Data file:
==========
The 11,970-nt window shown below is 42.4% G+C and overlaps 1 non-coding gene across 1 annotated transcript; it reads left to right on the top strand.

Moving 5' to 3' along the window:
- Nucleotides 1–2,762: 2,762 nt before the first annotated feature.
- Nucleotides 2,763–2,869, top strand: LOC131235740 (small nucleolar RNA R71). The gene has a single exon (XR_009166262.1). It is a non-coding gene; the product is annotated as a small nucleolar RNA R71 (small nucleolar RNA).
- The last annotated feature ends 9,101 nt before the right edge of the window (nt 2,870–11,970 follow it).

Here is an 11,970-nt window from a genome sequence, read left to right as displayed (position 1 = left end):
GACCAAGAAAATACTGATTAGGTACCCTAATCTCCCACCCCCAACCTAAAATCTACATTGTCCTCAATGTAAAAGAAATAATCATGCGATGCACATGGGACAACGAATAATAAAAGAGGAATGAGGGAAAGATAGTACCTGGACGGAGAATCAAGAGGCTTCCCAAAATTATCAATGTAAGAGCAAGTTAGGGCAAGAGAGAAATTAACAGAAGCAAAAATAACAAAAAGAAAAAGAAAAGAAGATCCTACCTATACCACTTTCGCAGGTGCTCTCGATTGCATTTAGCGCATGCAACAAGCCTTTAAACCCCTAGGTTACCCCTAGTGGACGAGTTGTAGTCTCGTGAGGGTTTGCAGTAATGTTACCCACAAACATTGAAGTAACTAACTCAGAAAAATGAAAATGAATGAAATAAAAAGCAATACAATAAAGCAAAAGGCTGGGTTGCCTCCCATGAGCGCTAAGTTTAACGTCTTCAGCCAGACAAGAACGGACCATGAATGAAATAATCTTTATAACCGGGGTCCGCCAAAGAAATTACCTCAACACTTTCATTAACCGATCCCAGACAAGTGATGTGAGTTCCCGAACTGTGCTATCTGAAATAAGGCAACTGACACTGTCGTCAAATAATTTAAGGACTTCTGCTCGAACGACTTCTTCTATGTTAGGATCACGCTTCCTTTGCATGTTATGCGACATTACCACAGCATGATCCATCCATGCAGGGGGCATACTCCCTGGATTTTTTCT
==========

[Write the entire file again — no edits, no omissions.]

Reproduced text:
The 11,970-nt window shown below is 42.4% G+C and overlaps 1 non-coding gene across 1 annotated transcript; it reads left to right on the top strand.

Moving 5' to 3' along the window:
- Nucleotides 1–2,762: 2,762 nt before the first annotated feature.
- Nucleotides 2,763–2,869, top strand: LOC131235740 (small nucleolar RNA R71). The gene has a single exon (XR_009166262.1). It is a non-coding gene; the product is annotated as a small nucleolar RNA R71 (small nucleolar RNA).
- The last annotated feature ends 9,101 nt before the right edge of the window (nt 2,870–11,970 follow it).

Here is an 11,970-nt window from a genome sequence, read left to right as displayed (position 1 = left end):
GACCAAGAAAATACTGATTAGGTACCCTAATCTCCCACCCCCAACCTAAAATCTACATTGTCCTCAATGTAAAAGAAATAATCATGCGATGCACATGGGACAACGAATAATAAAAGAGGAATGAGGGAAAGATAGTACCTGGACGGAGAATCAAGAGGCTTCCCAAAATTATCAATGTAAGAGCAAGTTAGGGCAAGAGAGAAATTAACAGAAGCAAAAATAACAAAAAGAAAAAGAAAAGAAGATCCTACCTATACCACTTTCGCAGGTGCTCTCGATTGCATTTAGCGCATGCAACAAGCCTTTAAACCCCTAGGTTACCCCTAGTGGACGAGTTGTAGTCTCGTGAGGGTTTGCAGTAATGTTACCCACAAACATTGAAGTAACTAACTCAGAAAAATGAAAATGAATGAAATAAAAAGCAATACAATAAAGCAAAAGGCTGGGTTGCCTCCCATGAGCGCTAAGTTTAACGTCTTCAGCCAGACAAGAACGGACCATGAATGAAATAATCTTTATAACCGGGGTCCGCCAAAGAAATTACCTCAACACTTTCATTAACCGATCCCAGACAAGTGATGTGAGTTCCCGAACTGTGCTATCTGAAATAAGGCAACTGACACTGTCGTCAAATAATTTAAGGACTTCTGCTCGAACGACTTCTTCTATGTTAGGATCACGCTTCCTTTGCATGTTATGCGACATTACCACAGCATGATCCATCCATGCAGGGGGCATACTCCCTGGATTTTTTCT